Multimodal Therapy of Epithelioid Pleural Mesothelioma

Improved Survival by Changing the Surgical Treatment Approach

Laura V. Klotz; Hans Hoffmann; Rajiv Shah; Florian Eichhorn; Christiane Gruenewald; Elena L. Bulut; Raffaella Griffo; Thomas Muley; Petros Christopoulos; Philip Baum; Peter Huber; Seyer Safi; Marc Kriegsmann; Michael Thomas; Helge Bischoff; Hauke Winter; Martin E. Eichhorn


Transl Lung Cancer Res. 2022;11(11):2230-2242. 

In This Article

Abstract and Introduction


Background: The exact role and type of surgery for malignant pleural mesothelioma (MPM) remains controversial. This study aimed at analyzing a 20-year single center perioperative experience in MPM surgery at our high-volume thoracic surgery center and comparing the overall survival after trimodal extrapleural pneumonectomy (EPP) and extended pleurectomy and decortication combined with hyperthermic intrathoracic chemoperfusion (EPD/HITOC) and adjuvant chemotherapy with that after chemotherapy (CTx) alone.

Methods: Patients with epithelioid MPM treated with neoadjuvant chemotherapy, EPP and adjuvant radiotherapy within a trimodal concept or EPD/HITOC in combination with adjuvant chemotherapy between 2001 and 2018 were included in this retrospective analysis. Surgical cohorts were compared to patients treated with standard chemotherapy.

Results: Overall, 182 patients (69 EPP, 57 EPD/HITOC, 56 CTx) were analyzed. Due to occupational exposure to asbestos for most of the patients, 154 patients (84.6%) were male. The patients in the surgical cohorts were significantly younger than those in the CTx cohort. There was no significant difference between the proportion of patient age and side. The median overall survival of the EPD/HITOC cohort with 38.1 months was significantly longer than that of the EPP and CTx cohorts (24.0 and 15.8 months). Better survival was significantly associated with an ECOG 0 performance status, age below 70 years, and negative lymph node status. In the multivariate analysis, EPD/HITOC was significantly associated with improved overall survival. Perioperative morbidity was lower in the EPD/HITOC group than in the EPP cohort.

Conclusions: EPD/HITOC is feasible and safe for localized epithelioid pleural mesothelioma. Changing the surgical approach to a less radical lung-sparing technique may improve overall survival compared to trimodal EPP.


Malignant pleural mesothelioma (MPM) is a rare and highly lethal cancer mainly associated with exposure to asbestos. Hereditary factors or radiotherapy might be responsible for development of MPM in some cases. Despite extensive research and current advances in systemic therapy, the prognosis is still very poor.[1,2] Because of the laminar tumor growth on visceral and parietal pleural tissue, oncologic complete surgical resection is not feasible. Consequently, multimodal treatment is the standard of care for early-stage MPM, with the aim of improving postoperative local tumor control.[3,4]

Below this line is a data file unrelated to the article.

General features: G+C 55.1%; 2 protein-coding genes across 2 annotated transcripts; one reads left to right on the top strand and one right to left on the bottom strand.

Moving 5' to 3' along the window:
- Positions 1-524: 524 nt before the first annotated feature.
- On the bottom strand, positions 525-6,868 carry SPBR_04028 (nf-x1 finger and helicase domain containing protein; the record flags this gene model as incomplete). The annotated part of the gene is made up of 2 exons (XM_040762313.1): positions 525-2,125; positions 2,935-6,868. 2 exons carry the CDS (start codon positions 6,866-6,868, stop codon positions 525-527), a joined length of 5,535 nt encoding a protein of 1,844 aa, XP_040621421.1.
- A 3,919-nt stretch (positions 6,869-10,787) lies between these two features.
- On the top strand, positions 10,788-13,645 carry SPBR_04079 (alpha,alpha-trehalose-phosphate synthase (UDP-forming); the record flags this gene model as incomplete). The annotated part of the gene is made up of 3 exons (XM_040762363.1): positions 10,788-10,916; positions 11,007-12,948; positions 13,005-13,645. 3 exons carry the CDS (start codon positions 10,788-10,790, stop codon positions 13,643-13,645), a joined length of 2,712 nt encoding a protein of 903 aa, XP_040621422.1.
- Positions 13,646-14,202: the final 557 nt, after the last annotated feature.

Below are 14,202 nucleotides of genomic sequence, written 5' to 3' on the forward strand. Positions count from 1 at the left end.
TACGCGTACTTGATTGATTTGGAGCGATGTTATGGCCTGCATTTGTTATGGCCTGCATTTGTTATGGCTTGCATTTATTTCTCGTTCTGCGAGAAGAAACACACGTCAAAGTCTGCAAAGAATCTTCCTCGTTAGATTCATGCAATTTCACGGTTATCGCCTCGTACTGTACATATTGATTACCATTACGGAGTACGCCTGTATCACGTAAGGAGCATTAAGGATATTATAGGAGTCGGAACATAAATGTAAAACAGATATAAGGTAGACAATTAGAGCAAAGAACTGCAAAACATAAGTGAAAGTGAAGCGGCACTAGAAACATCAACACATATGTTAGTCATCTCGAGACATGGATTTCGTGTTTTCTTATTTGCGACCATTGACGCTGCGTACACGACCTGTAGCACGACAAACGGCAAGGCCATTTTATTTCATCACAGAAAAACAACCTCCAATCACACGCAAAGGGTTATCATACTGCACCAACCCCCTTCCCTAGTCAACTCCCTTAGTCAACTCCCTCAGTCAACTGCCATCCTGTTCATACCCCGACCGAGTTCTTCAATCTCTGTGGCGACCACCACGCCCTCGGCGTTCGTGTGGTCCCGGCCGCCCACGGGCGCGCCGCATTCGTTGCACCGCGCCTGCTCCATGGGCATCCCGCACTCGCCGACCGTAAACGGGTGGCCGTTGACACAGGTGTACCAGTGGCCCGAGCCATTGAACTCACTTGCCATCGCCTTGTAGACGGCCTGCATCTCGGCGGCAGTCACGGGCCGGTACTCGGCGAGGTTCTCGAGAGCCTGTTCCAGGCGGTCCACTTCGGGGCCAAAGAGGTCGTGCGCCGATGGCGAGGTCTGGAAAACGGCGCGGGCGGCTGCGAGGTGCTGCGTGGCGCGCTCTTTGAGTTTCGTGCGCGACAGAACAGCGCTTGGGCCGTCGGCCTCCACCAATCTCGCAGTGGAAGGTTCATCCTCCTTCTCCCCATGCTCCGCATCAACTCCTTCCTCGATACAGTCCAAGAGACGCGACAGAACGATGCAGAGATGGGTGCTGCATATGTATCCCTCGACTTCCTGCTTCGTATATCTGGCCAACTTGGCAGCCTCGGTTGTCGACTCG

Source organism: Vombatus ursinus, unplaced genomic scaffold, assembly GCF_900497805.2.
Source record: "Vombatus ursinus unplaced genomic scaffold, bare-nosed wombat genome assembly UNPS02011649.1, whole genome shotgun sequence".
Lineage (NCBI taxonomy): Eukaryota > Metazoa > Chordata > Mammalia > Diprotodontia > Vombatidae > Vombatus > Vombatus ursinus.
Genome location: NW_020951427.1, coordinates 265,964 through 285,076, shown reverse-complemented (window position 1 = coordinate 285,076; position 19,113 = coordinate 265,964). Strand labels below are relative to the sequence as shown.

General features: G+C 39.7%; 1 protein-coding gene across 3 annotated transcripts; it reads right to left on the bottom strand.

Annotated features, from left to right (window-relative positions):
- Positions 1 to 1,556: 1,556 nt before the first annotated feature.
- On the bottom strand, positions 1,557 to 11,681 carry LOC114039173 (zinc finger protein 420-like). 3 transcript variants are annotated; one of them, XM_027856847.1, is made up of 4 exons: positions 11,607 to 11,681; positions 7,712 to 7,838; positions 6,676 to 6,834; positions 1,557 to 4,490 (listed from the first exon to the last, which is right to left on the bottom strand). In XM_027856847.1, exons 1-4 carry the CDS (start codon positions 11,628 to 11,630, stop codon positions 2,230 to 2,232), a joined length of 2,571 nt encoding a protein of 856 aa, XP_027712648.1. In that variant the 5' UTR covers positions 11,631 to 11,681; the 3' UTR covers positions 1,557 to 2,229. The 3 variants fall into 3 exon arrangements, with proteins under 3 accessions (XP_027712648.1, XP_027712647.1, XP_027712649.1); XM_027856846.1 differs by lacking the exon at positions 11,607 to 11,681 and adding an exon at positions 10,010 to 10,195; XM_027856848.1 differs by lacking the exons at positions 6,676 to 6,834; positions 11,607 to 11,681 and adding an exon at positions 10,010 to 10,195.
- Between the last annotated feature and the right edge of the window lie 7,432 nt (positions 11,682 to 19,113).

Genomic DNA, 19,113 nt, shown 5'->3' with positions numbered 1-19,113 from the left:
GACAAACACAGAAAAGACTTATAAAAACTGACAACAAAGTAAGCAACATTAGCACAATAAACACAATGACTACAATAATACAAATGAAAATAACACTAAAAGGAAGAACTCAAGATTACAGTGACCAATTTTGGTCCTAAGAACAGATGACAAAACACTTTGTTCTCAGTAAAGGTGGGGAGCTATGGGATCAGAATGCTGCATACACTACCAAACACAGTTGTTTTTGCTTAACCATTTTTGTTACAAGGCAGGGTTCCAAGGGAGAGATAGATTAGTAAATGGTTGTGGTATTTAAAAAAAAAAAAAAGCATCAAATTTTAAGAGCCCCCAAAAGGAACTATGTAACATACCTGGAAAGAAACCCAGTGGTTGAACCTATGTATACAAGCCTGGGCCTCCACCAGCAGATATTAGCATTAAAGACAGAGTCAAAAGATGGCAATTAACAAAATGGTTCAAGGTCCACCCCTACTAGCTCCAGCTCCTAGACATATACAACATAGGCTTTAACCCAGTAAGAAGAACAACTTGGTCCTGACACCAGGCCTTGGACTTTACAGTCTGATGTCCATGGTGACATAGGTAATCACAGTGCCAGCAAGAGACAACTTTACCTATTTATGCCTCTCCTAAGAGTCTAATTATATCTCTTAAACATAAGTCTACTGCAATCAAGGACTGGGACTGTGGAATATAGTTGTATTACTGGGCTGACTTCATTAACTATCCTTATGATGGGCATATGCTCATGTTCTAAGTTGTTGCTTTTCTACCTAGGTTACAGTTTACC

Since Sugarbaker and his team reported good outcomes after extrapleural pneumonectomy (EPP) in 1999, it has been performed in several high-volume thoracic surgery centers for early-stage MPM.[5,6] In the 2000s, there was great hope that tumor control could even be further improved by a maximal radical approach flanking surgery using neoadjuvant chemotherapy and adjuvant radiation therapy.[7] We performed trimodal EPP in our institution for MPM for more than a decade.[8] However, this was changed to lung-sparing surgery following increasing evidence of similar survival rates, lower perioperative morbidity, and improved quality of life.[9–11]

After an interim period between 2012 and 2013 in which both surgical concepts were performed, we completely changed our surgical approach. By the end of 2013, we performed only a combination of extended pleurectomy and decortication/hyperthermic intrathoracic chemoperfusion (EPD/HITOC), instead of trimodal EPP. Unlike the former trimodal concept with neoadjuvant chemotherapy followed by EPP and adjuvant radiotherapy, the new therapeutic concept is a combination of upfront cytoreductive surgery and HITOC, followed by four cycles of adjuvant cisplatin/pemetrexed chemotherapy.

The aim of this study was to analyze our 20-year single-institution experience of using multimodal treatment for patients with epithelioid MPM. We compared the period before and after the change of our surgical technique to the lung-sparing approach. Since there are only few studies comparing the results after surgical therapy with the survival of patients treated with palliative chemotherapy in the same institution, the outcomes of the two surgical treatment concepts were compared to the survival of patients treated with the standard of care, chemotherapy. We present this article in accordance with the STROBE reporting checklist (available at